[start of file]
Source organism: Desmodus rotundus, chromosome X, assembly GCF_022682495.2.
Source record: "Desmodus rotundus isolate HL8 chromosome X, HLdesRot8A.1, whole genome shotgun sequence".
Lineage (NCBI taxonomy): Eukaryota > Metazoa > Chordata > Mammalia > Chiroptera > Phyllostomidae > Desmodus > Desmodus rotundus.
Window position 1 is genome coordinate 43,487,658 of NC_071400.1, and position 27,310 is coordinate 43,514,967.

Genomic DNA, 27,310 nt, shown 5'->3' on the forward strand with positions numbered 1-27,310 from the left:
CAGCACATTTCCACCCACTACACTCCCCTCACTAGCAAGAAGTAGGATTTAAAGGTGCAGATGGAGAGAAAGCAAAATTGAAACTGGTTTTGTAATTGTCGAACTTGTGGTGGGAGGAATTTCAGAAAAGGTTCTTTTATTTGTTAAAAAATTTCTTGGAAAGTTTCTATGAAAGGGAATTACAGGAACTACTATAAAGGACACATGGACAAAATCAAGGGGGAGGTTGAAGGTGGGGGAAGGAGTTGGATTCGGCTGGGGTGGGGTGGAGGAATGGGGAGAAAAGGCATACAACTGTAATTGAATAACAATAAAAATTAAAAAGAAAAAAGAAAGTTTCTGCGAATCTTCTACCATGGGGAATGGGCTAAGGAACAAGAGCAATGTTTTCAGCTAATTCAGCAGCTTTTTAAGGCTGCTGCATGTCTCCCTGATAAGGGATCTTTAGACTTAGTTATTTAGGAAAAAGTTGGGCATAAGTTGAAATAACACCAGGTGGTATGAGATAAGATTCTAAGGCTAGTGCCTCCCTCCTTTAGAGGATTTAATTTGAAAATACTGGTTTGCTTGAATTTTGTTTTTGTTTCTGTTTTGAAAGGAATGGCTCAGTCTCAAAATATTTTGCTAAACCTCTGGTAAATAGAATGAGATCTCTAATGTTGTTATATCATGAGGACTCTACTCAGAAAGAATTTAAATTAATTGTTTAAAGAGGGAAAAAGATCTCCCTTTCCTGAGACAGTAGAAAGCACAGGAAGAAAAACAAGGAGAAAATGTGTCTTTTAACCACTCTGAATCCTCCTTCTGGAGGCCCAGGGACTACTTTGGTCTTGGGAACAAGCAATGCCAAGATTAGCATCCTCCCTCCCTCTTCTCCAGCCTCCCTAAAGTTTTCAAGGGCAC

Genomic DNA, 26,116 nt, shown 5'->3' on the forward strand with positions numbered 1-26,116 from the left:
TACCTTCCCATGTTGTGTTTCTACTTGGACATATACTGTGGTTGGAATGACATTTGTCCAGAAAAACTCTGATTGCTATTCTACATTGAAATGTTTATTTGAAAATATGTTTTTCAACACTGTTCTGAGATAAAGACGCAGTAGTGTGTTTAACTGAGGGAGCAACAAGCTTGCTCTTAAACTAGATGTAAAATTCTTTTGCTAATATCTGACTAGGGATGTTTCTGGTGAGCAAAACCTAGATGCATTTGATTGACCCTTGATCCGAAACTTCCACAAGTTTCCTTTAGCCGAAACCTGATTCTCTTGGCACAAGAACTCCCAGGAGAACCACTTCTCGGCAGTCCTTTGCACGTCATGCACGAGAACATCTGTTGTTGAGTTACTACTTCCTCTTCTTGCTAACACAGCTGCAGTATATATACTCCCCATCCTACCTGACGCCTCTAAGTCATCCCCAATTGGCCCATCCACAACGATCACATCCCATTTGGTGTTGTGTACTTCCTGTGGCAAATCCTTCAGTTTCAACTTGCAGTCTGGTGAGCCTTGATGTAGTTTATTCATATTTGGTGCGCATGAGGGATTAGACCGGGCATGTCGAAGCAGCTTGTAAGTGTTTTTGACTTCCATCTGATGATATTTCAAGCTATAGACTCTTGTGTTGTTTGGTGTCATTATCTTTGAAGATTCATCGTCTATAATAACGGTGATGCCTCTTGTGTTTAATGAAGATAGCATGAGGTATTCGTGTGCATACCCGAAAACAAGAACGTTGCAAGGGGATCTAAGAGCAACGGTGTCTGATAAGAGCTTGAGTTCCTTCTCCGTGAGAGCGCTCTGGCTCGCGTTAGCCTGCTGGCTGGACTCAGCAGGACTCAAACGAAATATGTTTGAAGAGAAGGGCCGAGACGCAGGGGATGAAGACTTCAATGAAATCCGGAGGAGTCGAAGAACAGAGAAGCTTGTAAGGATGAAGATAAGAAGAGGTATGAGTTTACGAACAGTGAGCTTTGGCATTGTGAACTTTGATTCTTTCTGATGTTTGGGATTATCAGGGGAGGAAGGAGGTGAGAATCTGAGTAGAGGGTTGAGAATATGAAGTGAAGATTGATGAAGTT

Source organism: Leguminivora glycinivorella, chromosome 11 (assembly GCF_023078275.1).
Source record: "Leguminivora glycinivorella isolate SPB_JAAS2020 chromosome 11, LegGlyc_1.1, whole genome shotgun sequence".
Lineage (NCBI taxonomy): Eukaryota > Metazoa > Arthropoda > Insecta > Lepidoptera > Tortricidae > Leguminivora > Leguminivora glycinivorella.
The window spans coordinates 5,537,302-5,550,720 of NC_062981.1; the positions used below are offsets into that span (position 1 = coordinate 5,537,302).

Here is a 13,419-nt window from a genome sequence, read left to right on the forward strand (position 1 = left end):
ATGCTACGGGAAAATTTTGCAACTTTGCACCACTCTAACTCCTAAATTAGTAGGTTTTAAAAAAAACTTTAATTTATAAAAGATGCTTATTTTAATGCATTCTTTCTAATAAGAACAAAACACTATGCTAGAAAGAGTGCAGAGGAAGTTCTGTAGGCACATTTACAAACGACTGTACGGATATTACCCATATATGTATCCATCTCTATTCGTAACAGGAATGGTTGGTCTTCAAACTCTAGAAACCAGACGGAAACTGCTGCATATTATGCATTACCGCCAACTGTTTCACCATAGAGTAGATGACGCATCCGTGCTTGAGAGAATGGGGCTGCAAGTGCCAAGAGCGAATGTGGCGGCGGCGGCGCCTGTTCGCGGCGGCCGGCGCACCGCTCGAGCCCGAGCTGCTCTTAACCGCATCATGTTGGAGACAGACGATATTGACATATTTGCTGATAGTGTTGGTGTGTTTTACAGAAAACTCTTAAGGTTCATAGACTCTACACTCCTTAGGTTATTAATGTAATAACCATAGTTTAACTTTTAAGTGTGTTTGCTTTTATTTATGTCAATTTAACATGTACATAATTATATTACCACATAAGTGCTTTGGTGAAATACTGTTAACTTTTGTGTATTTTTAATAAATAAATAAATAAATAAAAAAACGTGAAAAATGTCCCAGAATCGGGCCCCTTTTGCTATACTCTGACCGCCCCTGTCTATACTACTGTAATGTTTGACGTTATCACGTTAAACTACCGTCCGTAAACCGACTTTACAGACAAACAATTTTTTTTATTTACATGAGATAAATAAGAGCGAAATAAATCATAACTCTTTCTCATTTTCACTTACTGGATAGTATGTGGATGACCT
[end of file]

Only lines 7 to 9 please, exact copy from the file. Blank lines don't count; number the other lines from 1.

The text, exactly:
Genomic DNA, 26,116 nt, shown 5'->3' on the forward strand with positions numbered 1-26,116 from the left:
TACCTTCCCATGTTGTGTTTCTACTTGGACATATACTGTGGTTGGAATGACATTTGTCCAGAAAAACTCTGATTGCTATTCTACATTGAAATGTTTATTTGAAAATATGTTTTTCAACACTGTTCTGAGATAAAGACGCAGTAGTGTGTTTAACTGAGGGAGCAACAAGCTTGCTCTTAAACTAGATGTAAAATTCTTTTGCTAATATCTGACTAGGGATGTTTCTGGTGAGCAAAACCTAGATGCATTTGATTGACCCTTGATCCGAAACTTCCACAAGTTTCCTTTAGCCGAAACCTGATTCTCTTGGCACAAGAACTCCCAGGAGAACCACTTCTCGGCAGTCCTTTGCACGTCATGCACGAGAACATCTGTTGTTGAGTTACTACTTCCTCTTCTTGCTAACACAGCTGCAGTATATATACTCCCCATCCTACCTGACGCCTCTAAGTCATCCCCAATTGGCCCATCCACAACGATCACATCCCATTTGGTGTTGTGTACTTCCTGTGGCAAATCCTTCAGTTTCAACTTGCAGTCTGGTGAGCCTTGATGTAGTTTATTCATATTTGGTGCGCATGAGGGATTAGACCGGGCATGTCGAAGCAGCTTGTAAGTGTTTTTGACTTCCATCTGATGATATTTCAAGCTATAGACTCTTGTGTTGTTTGGTGTCATTATCTTTGAAGATTCATCGTCTATAATAACGGTGATGCCTCTTGTGTTTAATGAAGATAGCATGAGGTATTCGTGTGCATACCCGAAAACAAGAACGTTGCAAGGGGATCTAAGAGCAACGGTGTCTGATAAGAGCTTGAGTTCCTTCTCCGTGAGAGCGCTCTGGCTCGCGTTAGCCTGCTGGCTGGACTCAGCAGGACTCAAACGAAATATGTTTGAAGAGAAGGGCCGAGACGCAGGGGATGAAGACTTCAATGAAATCCGGAGGAGTCGAAGAACAGAGAAGCTTGTAAGGATGAAGATAAGAAGAGGTATGAGTTTACGAACAGTGAGCTTTGGCATTGTGAACTTTGATTCTTTCTGATGTTTGGGATTATCAGGGGAGGAAGGAGGTGAGAATCTGAGTAGAGGGTTGAGAATATGAAGTGAAGATTGATGAAGTT

Source organism: Leguminivora glycinivorella, chromosome 11 (assembly GCF_023078275.1).